This family had a small herb garden where they grew epazote, oregano, tomatoes, lemon verbena, basil, parsley and some fruit trees. Whenever they go back to D.F. they visit an herbalist who gives them kilos and kilos of different herbal teas for common ailments. They are beautiful with barks, flowers and leaves. They showed me dosages by demonstrating if you pick it out of the bag with your fingers pointing towards the ground (fingertips only) or with the entire hand with the fingers facing the ceiling (handful).

One of the herbal teas given to me from the chilangos.
I studied Spanish in college and lived in the Dominican Republic at one time, but although I used to speak bastante bien, I have definitely forgotten a lot! Also because I speak French at home (and I learned these two languages at the same time) I easily get the two languages confused. However I am quickly remembering a lot of vocabulary and everyone has a lot of patience with me! Luckily I can understand almost everything even if I can't speak correctly all the time. 

I've learned a few phrases Campechano. One, which as come in handy a few times already is  "perro milpero". This means dog of the cornfield and refers to the dogs which come home from the cornfields with a few more inches around the waste, after weeks of gluttony.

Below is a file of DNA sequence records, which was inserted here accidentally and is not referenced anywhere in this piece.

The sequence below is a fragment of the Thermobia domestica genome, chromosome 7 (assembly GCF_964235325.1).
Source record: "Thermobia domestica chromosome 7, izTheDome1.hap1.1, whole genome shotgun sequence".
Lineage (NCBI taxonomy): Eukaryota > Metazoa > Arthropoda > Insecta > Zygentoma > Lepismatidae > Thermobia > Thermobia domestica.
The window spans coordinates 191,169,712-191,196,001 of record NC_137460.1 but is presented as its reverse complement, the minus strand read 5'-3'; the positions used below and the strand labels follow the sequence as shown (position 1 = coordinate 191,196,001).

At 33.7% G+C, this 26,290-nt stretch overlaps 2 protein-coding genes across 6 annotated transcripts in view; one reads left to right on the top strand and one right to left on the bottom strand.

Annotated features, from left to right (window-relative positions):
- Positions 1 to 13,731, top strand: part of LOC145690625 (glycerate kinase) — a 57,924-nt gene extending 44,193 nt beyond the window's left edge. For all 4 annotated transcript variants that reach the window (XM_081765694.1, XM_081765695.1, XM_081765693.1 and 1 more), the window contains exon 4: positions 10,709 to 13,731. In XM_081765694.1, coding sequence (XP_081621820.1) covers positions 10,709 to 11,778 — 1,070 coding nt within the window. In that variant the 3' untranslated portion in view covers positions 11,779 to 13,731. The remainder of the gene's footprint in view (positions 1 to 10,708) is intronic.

I am overwhelmed with how kind everyone has been so far! Right now my dad and I are resting a little bit before heading out to an ice cream store that serves rose petal ice cream. We'll spend a couple more nights here at my dad's house before heading out to travel around the Peninsula. 

Saturday, February 25, 2012

Photo Friday - Lilies!

 Lilies are often gorgeous plants that range from edible to medicinal to poisonous. Here's a collection of some of my favorite lilies to gaze upon. 

Sego Lily, Calochortus nuttallii. 
The state flower of my home state, Utah. It is a beautiful site to see this gorgeous flower growing in an otherwise desolate landscape! 

Lilium martagon, taken in Geneva Switzerland at the 
botanical gardens. 

Lillium columbianum, taken just outside my cabin. The bulbs are edible and taste somewhat peppery, although I seldom eat them. Too pretty! 

Mariposa Lily, Calachortus lyallii. This flower is a frequent site during the spring. It likes dry hillsides and the edges of where the forest meets the sage brush steppe. It also has edible bulbs, which taste pleasant, but are quite small. 
This was photographed at Mt. Hood on a trip with Paul Bergner, I've never been able to find out exactly what type of lily it is. Do you know? 
This beauty is a potentially toxic plant that was once used historically, but can easily cause death. False Hellebore, Veratrum viride
Leaves of False Hellebore

Death Camas, Zigadenus venenosus, is aptly named. Even a small taste of this plant has been known to cause death. After spending time with this plant in all seasons, I've learned to recognize it just be the early lily-like leaves that pop up in the spring.